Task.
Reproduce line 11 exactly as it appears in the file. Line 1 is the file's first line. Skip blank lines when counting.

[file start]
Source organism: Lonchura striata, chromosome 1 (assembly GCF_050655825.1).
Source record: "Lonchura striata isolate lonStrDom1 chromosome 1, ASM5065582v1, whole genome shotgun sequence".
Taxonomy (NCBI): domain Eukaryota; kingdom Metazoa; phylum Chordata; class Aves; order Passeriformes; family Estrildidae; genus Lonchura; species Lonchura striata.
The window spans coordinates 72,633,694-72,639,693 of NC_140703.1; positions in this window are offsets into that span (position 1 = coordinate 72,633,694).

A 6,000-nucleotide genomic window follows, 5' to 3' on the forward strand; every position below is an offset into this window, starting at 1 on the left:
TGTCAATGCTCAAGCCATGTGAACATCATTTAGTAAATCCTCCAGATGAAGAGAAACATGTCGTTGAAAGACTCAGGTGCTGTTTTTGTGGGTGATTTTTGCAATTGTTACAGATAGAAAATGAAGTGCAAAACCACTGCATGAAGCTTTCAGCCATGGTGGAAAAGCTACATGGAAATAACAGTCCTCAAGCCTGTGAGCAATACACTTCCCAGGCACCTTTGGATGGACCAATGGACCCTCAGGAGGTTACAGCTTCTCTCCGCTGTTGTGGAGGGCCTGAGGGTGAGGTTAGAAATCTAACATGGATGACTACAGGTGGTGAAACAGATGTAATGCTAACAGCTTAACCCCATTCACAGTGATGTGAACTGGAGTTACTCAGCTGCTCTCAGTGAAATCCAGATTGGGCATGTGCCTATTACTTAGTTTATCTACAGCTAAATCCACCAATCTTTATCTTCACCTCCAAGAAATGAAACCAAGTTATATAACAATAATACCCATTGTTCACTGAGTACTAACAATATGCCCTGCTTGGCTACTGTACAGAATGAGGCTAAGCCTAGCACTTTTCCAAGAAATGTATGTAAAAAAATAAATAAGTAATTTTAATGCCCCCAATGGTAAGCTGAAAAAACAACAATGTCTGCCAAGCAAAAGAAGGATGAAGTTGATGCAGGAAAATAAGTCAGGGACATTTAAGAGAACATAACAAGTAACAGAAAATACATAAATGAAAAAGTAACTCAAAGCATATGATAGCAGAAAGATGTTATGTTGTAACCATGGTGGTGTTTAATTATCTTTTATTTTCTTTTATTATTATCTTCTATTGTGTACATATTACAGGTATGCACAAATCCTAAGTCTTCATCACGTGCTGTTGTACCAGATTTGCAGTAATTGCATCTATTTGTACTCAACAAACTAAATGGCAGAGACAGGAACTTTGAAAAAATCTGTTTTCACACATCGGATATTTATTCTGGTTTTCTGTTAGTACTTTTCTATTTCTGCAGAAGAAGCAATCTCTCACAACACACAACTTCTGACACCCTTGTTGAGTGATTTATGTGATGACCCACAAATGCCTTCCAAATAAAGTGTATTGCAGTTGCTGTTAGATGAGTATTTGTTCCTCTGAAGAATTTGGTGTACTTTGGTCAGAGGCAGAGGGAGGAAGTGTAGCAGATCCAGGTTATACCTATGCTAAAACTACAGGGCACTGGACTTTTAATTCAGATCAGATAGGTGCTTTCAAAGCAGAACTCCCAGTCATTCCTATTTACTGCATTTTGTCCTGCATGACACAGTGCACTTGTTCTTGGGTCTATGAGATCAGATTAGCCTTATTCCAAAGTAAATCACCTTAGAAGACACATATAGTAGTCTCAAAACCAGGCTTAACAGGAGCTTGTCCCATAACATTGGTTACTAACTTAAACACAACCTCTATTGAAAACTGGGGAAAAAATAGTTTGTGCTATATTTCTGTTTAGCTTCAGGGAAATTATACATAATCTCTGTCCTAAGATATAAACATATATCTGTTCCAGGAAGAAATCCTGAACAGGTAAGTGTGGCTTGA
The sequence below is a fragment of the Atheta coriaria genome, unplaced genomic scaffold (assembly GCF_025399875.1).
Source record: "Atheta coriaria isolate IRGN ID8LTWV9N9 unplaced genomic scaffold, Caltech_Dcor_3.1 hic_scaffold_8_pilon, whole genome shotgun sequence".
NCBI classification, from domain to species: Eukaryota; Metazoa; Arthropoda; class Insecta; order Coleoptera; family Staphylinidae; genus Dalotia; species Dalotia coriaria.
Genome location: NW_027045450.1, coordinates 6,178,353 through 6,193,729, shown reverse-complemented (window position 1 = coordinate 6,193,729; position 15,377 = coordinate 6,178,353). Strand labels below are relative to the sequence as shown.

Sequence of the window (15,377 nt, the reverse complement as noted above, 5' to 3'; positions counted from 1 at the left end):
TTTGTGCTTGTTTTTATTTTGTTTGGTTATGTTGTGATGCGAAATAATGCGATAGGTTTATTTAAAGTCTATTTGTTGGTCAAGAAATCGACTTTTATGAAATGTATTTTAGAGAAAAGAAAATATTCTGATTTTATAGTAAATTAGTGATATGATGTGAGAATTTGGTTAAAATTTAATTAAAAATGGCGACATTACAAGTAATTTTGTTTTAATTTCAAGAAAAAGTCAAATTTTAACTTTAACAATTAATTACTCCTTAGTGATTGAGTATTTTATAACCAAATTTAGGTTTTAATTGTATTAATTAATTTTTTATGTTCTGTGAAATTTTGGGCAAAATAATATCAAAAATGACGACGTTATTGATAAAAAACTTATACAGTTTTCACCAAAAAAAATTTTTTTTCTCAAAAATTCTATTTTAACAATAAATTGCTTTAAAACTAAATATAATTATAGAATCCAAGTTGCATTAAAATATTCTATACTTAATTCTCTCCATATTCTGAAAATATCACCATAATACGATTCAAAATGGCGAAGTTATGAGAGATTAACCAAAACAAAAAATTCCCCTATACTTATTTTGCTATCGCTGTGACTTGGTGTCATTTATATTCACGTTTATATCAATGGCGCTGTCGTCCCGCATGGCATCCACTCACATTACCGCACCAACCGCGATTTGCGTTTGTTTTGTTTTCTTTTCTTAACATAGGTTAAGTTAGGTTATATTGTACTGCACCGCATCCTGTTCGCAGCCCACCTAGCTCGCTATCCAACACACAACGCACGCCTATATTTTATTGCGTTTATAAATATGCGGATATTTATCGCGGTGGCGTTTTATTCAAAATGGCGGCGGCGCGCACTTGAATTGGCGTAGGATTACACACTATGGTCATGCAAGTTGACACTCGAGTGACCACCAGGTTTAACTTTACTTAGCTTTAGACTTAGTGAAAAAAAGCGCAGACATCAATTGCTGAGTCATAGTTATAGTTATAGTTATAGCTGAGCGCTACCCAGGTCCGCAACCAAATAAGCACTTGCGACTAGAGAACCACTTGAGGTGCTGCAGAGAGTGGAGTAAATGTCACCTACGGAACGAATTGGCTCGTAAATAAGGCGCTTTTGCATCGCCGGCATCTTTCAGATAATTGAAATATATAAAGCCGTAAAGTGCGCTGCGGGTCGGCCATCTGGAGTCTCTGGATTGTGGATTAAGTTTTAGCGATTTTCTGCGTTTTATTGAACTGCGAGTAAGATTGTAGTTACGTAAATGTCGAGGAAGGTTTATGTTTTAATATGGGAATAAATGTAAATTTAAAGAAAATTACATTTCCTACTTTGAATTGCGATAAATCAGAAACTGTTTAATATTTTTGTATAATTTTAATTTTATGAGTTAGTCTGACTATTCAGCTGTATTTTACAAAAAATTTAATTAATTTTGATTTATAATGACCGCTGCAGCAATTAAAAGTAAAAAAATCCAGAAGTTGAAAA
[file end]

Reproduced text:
Sequence of the window (15,377 nt, the reverse complement as noted above, 5' to 3'; positions counted from 1 at the left end):